Editor’s Opinion ❘ By BOBBY HALTON
The late Tom Brennan once said, “I thought I made a mistake at a fire once, but I was wrong.” Every firefighter has had the experience of attending a “review,” a “critique,” an after-action review (AAR), or a “postincident analysis” of a run; and, if you have been on the job for more than two weeks, you have been handed at least seven National Institute for Occupational Safety and Health (NIOSH) line-of-duty death reports and can recite the NIOSH 5 as well as your department’s mission statement. This is a good thing; these are good reports, excellent for scenario planning. They are the result of many good intentions written by earnest and good people and result in many new policies, rules, and procedures. These reports are designed to help us learn, in the hopes that we do not repeat the actions or make the “mistakes” that resulted in these reports being written.
As we go through our careers, we all make bad calls from time to time, albeit never out of bad intent. As the result of our actions, many of us have rules named after us. Some of us even have vacant city blocks as testaments to our endeavors. All of this is to say that no firefighter in the history of firefighting has ever been to a perfect fire—no one, ever. At every job, some rule gets bent a little, if not broken outright; someone misses a cue or doesn’t hear a radio call. The takeaway is that at every job stuff happens, and we still mostly win and no one gets hurt.
After every job, we do a tailboard with the troops we just worked with, the down-and-dirty blow-by-blow: What did you have? What did you do? How did it turn out? If the job was nothing special, it usually stays there, and that’s too bad. If the job has a major issue, injury, serious problems, or unusual discovery, we then hold a formal AAR. Hopefully, we hold these events not to punish or shame but in the name of learning—hopefully.
As we sat through some of those incident reviews, many of us experienced the feeling that we were hearing about someone else’s fire. Often, if the outcome was less than desired, like the fire leaving the zip code of origin or someone getting injured, the reviews could feel like the Spanish Inquisition and you were Galileo. Many of the descriptions were not quite the way we recalled them or maybe how we felt about them. Mistakes are so obvious now—three or four days later, and clearly no one should have made such stupid errors or deviated so intentionally from accepted protocols or procedures. The outcome obviously would have been different if we didn’t zig where we should have zagged; yep, we were awful.
It is even more interesting when a report is reviewed by folks who were not even there. The outside experts with briefcases have distance and, therefore, can be unbiased. Often those involved are not even heard from in the report—only spoken about. The problem is that they are biased; they know the ending, so to them everything we did looks like it contributed to the conclusion. They have no idea of what we knew or believed to be true at the time, what we didn’t know, or what we were trying to accomplish.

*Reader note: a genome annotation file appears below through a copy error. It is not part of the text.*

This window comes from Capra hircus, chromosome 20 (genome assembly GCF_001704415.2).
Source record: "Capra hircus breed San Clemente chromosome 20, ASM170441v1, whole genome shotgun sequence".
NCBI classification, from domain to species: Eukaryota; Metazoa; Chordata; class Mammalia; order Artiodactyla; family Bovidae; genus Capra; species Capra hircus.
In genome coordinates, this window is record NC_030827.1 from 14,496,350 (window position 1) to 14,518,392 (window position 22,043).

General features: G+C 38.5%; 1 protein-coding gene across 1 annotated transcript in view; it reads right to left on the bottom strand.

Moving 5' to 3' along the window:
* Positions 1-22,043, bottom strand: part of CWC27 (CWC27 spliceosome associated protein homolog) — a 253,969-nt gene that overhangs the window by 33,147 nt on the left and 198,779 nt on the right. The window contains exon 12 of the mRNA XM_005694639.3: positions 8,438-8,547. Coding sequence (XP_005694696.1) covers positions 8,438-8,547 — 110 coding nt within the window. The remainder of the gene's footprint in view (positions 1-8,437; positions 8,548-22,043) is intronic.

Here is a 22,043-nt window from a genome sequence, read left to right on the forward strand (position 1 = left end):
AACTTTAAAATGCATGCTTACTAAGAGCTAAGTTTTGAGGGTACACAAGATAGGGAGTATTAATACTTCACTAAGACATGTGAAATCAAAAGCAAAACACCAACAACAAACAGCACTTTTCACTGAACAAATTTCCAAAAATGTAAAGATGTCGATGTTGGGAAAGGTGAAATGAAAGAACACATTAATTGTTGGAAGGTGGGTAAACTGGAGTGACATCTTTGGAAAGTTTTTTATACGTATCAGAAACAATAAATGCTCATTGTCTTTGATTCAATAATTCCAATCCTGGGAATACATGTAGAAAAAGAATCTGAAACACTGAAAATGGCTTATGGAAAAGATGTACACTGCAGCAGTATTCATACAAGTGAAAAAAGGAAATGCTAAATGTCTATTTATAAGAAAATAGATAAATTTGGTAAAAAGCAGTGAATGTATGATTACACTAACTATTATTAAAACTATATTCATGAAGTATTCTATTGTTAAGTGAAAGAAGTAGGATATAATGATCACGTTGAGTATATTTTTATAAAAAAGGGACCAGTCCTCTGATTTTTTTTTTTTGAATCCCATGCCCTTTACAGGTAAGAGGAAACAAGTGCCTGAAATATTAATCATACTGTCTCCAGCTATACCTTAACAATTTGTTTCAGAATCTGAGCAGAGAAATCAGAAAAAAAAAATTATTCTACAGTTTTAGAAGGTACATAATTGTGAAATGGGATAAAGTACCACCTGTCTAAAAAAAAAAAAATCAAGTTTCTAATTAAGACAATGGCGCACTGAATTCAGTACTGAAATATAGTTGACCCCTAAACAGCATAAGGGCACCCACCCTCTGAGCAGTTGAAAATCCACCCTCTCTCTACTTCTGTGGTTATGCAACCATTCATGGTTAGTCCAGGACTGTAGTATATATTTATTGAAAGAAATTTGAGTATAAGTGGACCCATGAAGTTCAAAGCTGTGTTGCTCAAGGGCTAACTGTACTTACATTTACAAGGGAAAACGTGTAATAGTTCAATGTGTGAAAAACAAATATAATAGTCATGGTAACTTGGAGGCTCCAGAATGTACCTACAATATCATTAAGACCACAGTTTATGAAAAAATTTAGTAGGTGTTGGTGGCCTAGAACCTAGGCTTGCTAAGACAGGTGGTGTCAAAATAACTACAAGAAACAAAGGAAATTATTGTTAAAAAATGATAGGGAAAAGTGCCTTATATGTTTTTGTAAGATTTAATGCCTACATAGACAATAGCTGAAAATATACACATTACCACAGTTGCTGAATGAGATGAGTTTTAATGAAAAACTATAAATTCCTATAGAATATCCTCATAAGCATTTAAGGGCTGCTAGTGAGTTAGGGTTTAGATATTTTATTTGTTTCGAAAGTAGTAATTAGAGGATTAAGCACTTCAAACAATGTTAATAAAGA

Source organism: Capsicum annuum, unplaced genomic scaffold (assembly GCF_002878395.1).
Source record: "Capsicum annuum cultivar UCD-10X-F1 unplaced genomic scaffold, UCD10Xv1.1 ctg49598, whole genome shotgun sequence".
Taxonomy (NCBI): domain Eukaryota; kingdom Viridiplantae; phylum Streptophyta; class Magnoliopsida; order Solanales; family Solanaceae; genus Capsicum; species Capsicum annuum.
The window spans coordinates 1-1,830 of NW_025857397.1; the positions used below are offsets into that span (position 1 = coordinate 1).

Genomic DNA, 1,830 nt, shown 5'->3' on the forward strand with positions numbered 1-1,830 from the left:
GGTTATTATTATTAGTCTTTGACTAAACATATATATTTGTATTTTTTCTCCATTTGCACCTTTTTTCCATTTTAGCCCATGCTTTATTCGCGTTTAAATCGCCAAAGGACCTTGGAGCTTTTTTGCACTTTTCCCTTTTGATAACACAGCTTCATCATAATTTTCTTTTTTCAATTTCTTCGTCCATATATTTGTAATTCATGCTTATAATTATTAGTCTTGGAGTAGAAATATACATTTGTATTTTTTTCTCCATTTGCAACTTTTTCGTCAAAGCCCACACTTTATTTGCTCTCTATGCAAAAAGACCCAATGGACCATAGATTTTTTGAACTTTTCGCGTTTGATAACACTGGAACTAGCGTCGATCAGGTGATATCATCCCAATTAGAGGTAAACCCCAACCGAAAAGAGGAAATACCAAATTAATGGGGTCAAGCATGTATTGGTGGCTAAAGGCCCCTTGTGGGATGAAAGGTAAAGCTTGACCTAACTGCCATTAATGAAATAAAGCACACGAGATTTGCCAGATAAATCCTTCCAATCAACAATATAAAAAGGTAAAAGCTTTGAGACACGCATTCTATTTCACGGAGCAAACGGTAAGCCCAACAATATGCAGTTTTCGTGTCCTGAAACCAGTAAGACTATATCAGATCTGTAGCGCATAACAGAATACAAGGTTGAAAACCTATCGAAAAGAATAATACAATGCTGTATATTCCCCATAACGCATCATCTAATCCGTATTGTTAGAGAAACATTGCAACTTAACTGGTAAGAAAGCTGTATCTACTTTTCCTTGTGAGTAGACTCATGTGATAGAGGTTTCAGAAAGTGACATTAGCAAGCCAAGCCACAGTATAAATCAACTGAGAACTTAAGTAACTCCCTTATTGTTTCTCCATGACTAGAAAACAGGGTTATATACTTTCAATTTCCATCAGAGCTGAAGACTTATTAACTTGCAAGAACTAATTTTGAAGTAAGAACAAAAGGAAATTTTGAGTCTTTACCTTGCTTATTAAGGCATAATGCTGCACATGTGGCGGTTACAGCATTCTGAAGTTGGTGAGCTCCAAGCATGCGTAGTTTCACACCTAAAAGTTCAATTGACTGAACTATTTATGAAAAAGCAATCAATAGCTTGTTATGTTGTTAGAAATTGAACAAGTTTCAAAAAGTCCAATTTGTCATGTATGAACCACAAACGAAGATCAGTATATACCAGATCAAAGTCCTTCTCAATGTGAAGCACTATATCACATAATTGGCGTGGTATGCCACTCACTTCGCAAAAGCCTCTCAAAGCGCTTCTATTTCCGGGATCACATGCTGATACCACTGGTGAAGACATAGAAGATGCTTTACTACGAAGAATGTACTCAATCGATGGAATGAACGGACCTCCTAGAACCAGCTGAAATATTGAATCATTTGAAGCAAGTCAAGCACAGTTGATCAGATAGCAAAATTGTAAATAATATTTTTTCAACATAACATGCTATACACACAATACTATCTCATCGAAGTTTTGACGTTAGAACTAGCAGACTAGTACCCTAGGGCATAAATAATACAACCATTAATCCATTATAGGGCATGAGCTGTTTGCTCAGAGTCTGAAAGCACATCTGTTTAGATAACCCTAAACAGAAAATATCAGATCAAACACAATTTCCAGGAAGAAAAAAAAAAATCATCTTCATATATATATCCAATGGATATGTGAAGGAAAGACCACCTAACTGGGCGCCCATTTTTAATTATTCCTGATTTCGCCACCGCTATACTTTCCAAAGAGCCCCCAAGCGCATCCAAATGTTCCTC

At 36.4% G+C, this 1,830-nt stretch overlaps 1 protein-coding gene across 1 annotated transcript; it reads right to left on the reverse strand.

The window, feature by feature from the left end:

This is not to say in any way that we should not have reviews or AARs. What is important is how we have them, who is heard from, and if we are focused on whom or what. We get a great example of how unjust a review can be from the Navy during the final days of World War II.
On July 29, 1945, the USS Indianapolis was returning from a secret mission during which it delivered an atomic bomb when it was torpedoed. The ship sank quickly, and roughly 900 men went into the water. Because they were on a classified mission and because of the speed at which the good ship went down, they didn’t get off a distress call. After three brutal days of shark attacks, only a few more than 300 survived and were rescued.
The Navy held a review, and the captain, Charles B. McVay III, was disciplined for failing to zigzag although he was under no orders to do so. Further, the Japanese commander, Mochitsura Hashimoto, who fired the torpedoes that sank the Indianapolis, said zigzagging would not have made any difference. The Navy, influenced by 600 fatalities, needed “someone” to blame. McVay would commit suicide many years later, some say because of the unjust treatment he received.
When we look for something, we usually find it. We hit what we aim at. Look for fault, and you will find fault. When we look for the NIOSH 5, we find them. Are they “root causes”? Are they why something happened? Maybe, and maybe not. The problem is, if we find fault, error, or mistakes and we blame someone for not following rules, best practice, or whatever, then we don’t learn. The bad outcome is because they are bad firefighters and we are not, case closed.
We could try something new—well, actually, something our moms taught us: “Try walking in their shoes.” We could try to understand, try looking at what happened in context and what was decided, and figure out why we would have done the exact same thing, why those choices would have made sense to us. You see, decisions are only mistakes in hindsight. We all judge others more harshly than we judge ourselves; it is human nature. Tom would remind us that we can blame or we can learn, but we can’t do both.
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